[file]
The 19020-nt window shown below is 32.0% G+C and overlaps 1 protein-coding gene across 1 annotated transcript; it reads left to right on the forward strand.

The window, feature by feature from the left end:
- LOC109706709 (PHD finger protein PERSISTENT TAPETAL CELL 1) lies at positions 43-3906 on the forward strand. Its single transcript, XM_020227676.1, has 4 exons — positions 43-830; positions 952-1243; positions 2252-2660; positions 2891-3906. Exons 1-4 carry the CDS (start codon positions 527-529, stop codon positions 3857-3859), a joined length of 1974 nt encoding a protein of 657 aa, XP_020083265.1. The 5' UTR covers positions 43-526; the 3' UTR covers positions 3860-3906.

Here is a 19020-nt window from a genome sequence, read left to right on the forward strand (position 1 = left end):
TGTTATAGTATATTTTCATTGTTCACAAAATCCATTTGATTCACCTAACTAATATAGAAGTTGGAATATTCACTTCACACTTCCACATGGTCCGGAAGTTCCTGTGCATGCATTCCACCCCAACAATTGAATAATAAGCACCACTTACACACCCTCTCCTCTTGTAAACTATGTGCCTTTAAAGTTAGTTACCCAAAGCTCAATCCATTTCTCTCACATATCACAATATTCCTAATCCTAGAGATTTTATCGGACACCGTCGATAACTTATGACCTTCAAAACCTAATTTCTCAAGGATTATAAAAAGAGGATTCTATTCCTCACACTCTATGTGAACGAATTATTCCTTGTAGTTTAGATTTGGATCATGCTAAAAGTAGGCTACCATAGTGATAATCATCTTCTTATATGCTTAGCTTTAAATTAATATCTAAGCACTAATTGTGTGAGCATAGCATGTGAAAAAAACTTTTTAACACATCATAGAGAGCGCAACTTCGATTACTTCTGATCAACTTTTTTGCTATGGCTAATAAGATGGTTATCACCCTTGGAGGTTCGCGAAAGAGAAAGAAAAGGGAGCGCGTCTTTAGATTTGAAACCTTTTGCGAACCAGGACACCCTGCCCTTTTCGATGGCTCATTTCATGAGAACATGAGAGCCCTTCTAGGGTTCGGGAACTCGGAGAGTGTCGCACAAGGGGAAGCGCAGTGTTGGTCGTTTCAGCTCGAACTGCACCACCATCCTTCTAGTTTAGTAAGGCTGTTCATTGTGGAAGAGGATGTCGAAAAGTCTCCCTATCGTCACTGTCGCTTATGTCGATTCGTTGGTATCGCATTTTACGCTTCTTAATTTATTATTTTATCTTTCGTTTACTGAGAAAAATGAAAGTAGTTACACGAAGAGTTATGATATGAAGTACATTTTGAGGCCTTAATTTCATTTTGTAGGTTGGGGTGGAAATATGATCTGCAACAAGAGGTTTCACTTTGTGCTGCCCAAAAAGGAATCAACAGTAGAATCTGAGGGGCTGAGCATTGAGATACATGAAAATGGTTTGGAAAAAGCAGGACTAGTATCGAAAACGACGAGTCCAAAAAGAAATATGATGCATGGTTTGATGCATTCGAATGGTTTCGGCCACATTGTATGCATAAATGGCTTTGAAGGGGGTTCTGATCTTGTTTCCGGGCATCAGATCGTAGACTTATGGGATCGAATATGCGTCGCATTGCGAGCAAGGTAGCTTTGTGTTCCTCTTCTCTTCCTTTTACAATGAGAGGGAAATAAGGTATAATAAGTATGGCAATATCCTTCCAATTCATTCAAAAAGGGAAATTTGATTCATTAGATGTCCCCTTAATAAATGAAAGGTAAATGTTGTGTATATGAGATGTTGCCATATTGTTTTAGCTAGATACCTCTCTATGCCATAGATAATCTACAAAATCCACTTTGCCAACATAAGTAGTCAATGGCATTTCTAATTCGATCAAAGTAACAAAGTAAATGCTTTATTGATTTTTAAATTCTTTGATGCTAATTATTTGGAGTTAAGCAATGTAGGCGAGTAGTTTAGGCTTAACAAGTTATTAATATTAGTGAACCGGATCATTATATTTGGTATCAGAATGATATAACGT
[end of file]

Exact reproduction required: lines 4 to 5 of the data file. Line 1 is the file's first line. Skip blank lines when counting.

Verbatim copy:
Here is a 19020-nt window from a genome sequence, read left to right on the forward strand (position 1 = left end):
TGTTATAGTATATTTTCATTGTTCACAAAATCCATTTGATTCACCTAACTAATATAGAAGTTGGAATATTCACTTCACACTTCCACATGGTCCGGAAGTTCCTGTGCATGCATTCCACCCCAACAATTGAATAATAAGCACCACTTACACACCCTCTCCTCTTGTAAACTATGTGCCTTTAAAGTTAGTTACCCAAAGCTCAATCCATTTCTCTCACATATCACAATATTCCTAATCCTAGAGATTTTATCGGACACCGTCGATAACTTATGACCTTCAAAACCTAATTTCTCAAGGATTATAAAAAGAGGATTCTATTCCTCACACTCTATGTGAACGAATTATTCCTTGTAGTTTAGATTTGGATCATGCTAAAAGTAGGCTACCATAGTGATAATCATCTTCTTATATGCTTAGCTTTAAATTAATATCTAAGCACTAATTGTGTGAGCATAGCATGTGAAAAAAACTTTTTAACACATCATAGAGAGCGCAACTTCGATTACTTCTGATCAACTTTTTTGCTATGGCTAATAAGATGGTTATCACCCTTGGAGGTTCGCGAAAGAGAAAGAAAAGGGAGCGCGTCTTTAGATTTGAAACCTTTTGCGAACCAGGACACCCTGCCCTTTTCGATGGCTCATTTCATGAGAACATGAGAGCCCTTCTAGGGTTCGGGAACTCGGAGAGTGTCGCACAAGGGGAAGCGCAGTGTTGGTCGTTTCAGCTCGAACTGCACCACCATCCTTCTAGTTTAGTAAGGCTGTTCATTGTGGAAGAGGATGTCGAAAAGTCTCCCTATCGTCACTGTCGCTTATGTCGATTCGTTGGTATCGCATTTTACGCTTCTTAATTTATTATTTTATCTTTCGTTTACTGAGAAAAATGAAAGTAGTTACACGAAGAGTTATGATATGAAGTACATTTTGAGGCCTTAATTTCATTTTGTAGGTTGGGGTGGAAATATGATCTGCAACAAGAGGTTTCACTTTGTGCTGCCCAAAAAGGAATCAACAGTAGAATCTGAGGGGCTGAGCATTGAGATACATGAAAATGGTTTGGAAAAAGCAGGACTAGTATCGAAAACGACGAGTCCAAAAAGAAATATGATGCATGGTTTGATGCATTCGAATGGTTTCGGCCACATTGTATGCATAAATGGCTTTGAAGGGGGTTCTGATCTTGTTTCCGGGCATCAGATCGTAGACTTATGGGATCGAATATGCGTCGCATTGCGAGCAAGGTAGCTTTGTGTTCCTCTTCTCTTCCTTTTACAATGAGAGGGAAATAAGGTATAATAAGTATGGCAATATCCTTCCAATTCATTCAAAAAGGGAAATTTGATTCATTAGATGTCCCCTTAATAAATGAAAGGTAAATGTTGTGTATATGAGATGTTGCCATATTGTTTTAGCTAGATACCTCTCTATGCCATAGATAATCTACAAAATCCACTTTGCCAACATAAGTAGTCAATGGCATTTCTAATTCGATCAAAGTAACAAAGTAAATGCTTTATTGATTTTTAAATTCTTTGATGCTAATTATTTGGAGTTAAGCAATGTAGGCGAGTAGTTTAGGCTTAACAAGTTATTAATATTAGTGAACCGGATCATTATATTTGGTATCAGAATGATATAACGT